Daniel Figueroa IV

Bronx, NY —> St. Pete, Fla. Just your friendly, neighborhood journo junkie with a penchant for motorcycles and Star Wars. Daniel has spent the last decade covering Tampa Bay and Florida for the Ledger of Lakeland, Tampa Bay Times, and WMNF. You can reach Daniel Figueroa IV at [email protected]


3 comments

  • Lou

    January 27, 2022 at 6:21 am

    It’s hopeless. The leadership of every Florida branch of government is run by developers stooges

  • DIANNA DAVIS

    January 27, 2022 at 2:02 pm

    LARGO FLORIDA
    Hub of MONEY
    Starkey Road
    State Road 17
    Criminal trafficking
    Gerald Ford Largo High School graduate Impeached FERRET Farmers
    Bill Clinton Gov Arkansas Impeached FERRET Farmers
    Mario Cuomo Gov NY
    Impeached FERRET Farmers
    Nancy Pelosi Impeached
    North Carolina ferrot Farmers
    Ferrots weasels rabbits iguanas squirrel rodents iguana 🦎🦎🦎
    Marketted to
    Boy Scout America Day Cares Nursing Centers.
    AS Mental Health Care
    Lethal deadly
    VENOMOUS BITES cauzes deranged Neurological Brain chemistry changes
    Thinking that humans are
    Maggots to be fed to animals
    AND THEY DO

  • Patrick Adam Tedder

    February 2, 2022 at 5:09 pm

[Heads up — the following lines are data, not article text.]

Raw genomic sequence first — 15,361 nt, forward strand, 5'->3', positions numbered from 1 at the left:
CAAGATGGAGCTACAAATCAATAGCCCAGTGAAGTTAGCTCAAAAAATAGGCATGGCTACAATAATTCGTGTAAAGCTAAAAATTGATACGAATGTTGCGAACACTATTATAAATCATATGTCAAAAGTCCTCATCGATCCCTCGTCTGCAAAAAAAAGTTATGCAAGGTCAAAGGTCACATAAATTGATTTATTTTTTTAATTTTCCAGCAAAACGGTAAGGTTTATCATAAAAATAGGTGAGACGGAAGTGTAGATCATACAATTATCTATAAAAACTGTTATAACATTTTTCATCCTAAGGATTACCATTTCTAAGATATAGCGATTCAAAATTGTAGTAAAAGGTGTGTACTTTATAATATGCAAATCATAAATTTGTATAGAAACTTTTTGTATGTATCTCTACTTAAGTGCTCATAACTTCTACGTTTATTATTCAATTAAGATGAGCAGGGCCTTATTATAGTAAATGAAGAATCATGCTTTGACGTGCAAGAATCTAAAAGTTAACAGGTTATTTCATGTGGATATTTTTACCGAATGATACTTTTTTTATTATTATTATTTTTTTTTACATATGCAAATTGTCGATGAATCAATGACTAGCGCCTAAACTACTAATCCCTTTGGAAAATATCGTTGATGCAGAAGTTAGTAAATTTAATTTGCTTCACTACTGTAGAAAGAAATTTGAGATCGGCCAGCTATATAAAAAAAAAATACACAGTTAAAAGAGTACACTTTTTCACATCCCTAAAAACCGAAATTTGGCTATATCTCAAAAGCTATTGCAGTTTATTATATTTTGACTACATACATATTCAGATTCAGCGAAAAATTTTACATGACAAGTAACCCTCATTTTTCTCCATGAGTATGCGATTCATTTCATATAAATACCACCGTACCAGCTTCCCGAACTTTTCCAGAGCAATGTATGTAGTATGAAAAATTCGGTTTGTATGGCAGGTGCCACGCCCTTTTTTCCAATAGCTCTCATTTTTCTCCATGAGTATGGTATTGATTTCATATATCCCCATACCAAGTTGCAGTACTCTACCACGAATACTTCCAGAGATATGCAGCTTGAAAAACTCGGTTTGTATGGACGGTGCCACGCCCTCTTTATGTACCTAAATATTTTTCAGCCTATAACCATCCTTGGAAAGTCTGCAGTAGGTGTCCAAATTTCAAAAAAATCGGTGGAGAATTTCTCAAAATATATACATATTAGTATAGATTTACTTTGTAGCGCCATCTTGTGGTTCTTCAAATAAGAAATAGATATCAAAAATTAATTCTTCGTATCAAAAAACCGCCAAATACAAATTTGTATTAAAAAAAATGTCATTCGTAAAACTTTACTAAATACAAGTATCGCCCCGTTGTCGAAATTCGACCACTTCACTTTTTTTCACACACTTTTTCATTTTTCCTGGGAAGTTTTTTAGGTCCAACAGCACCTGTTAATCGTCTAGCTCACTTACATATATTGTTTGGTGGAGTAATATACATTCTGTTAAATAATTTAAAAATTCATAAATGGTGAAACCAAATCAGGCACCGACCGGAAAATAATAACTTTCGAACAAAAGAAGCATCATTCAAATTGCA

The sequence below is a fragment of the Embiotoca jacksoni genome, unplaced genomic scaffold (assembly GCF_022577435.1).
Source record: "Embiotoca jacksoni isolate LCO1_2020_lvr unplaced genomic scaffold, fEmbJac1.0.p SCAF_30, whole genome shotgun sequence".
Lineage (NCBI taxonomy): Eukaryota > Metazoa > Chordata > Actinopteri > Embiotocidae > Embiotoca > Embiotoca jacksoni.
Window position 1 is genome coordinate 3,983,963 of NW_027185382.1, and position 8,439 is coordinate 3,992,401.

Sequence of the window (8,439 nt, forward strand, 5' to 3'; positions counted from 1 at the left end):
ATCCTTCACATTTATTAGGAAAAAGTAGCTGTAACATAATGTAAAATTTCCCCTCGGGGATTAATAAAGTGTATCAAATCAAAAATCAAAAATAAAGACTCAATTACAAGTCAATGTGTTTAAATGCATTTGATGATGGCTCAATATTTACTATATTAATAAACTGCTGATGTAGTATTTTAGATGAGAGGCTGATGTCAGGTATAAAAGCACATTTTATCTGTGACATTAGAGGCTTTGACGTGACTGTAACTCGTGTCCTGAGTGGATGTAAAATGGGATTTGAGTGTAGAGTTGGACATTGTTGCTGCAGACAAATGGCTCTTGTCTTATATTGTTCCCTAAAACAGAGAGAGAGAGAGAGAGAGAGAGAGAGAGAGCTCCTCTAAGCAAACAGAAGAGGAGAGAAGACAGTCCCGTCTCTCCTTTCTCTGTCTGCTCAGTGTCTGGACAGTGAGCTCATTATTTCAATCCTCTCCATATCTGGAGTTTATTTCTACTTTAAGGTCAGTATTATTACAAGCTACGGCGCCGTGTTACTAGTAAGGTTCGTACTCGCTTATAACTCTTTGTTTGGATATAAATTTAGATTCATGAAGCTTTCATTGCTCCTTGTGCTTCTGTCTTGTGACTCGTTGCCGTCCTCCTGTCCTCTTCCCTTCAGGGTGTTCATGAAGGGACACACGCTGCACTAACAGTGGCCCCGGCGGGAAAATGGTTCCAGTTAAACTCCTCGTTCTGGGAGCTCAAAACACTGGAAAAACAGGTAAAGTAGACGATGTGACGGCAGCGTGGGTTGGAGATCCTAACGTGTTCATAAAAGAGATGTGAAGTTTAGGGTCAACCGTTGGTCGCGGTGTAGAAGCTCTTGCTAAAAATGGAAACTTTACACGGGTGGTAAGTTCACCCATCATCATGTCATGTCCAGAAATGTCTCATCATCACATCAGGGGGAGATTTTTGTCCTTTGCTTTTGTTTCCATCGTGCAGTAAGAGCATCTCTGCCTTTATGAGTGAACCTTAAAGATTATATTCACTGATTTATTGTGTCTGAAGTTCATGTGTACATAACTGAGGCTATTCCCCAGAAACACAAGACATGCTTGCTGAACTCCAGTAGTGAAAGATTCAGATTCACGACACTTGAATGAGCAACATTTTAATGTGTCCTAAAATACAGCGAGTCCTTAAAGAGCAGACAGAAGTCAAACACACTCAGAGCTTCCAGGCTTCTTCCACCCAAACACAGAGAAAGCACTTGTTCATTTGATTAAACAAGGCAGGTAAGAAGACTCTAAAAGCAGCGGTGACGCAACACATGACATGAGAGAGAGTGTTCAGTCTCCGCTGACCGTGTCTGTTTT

I love the lagoon. I have voted for every fix, supported it with my money and time but I’m coming to an end working with people on this. Nobody wants to use practical solutions to quickly give triage to the lagoon while conducting the long term projects. I’m also highly skeptical of anyone and any organization who uses climate change when referring to the lagoon. Like many environmental issues especially concerning water climate change a long term slow rolling event that is largely out of public control is a screen that has allowed corporations and govt to return to the pollution of the 70’s and 80’s while keeping the conversation on something nearly nobody is doing anything about but talking. Largely because normal people have no part in climate change it is world govts and corporations involved in it. That said the lagoon needs oysters, seagrass, enforcement in no wake zones, septic removal, fertilizer bans permanently as long term work. Immediately we need to clean the toxins out of the lagoon system. It is a relatively cheap thing to do. The narrow strips between the lagoon system and the ocean can temporarily have exchange pipes installed with pumps to start pumping out the lagoon water and pumping in ocean water. This is neccesary and has immediate benefit. The fact that this is well within our technological capability and fairly inexpensive is a shame we haven’t done it. Additionally it’s a shame that everytime this has been mentioned people have put it down because it’s not a long term solution or because they are invested in another project that by the way is lucrative for some. This needs to be an all solutions approach and it needs to have immediate and long term projects. It’s great we are planning to have it clean in 20years for our children and grandchildren. Too bad you want my money and time so I can die never having seen or enjoyed the lagoon I’m paying for. Either let’s be genuine and go all in or I’m gonna head out. You people play your politics and money making schemes at the lagoons and our expense. I won’t be voting to extend the taxes for the river as of right now because I’m ten years I have seen half hearted approaches and the lagoon has gotten worst despite hundreds of millions spent. At this point without getting the toxic water out and the muck that keeps fueling it we are wasting our time.